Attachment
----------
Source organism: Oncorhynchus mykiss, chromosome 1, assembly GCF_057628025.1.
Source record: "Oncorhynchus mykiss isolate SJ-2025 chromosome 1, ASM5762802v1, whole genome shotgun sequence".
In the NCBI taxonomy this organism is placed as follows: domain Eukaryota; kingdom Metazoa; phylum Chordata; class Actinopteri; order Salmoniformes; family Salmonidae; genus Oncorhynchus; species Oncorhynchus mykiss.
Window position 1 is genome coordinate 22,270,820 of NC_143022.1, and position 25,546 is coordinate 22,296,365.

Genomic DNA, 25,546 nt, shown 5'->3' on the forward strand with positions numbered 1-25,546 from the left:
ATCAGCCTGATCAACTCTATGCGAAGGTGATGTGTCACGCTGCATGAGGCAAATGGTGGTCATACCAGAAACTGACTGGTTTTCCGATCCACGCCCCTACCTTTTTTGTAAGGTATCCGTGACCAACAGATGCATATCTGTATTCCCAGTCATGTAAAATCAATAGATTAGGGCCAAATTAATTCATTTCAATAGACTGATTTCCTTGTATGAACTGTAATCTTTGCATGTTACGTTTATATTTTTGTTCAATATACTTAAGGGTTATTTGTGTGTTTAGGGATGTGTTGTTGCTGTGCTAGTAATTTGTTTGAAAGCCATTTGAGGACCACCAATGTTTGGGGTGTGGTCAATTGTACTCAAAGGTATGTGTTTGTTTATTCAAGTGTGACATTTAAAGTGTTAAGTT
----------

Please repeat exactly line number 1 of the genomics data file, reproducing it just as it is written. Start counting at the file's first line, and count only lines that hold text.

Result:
Source organism: Oncorhynchus mykiss, chromosome 1, assembly GCF_057628025.1.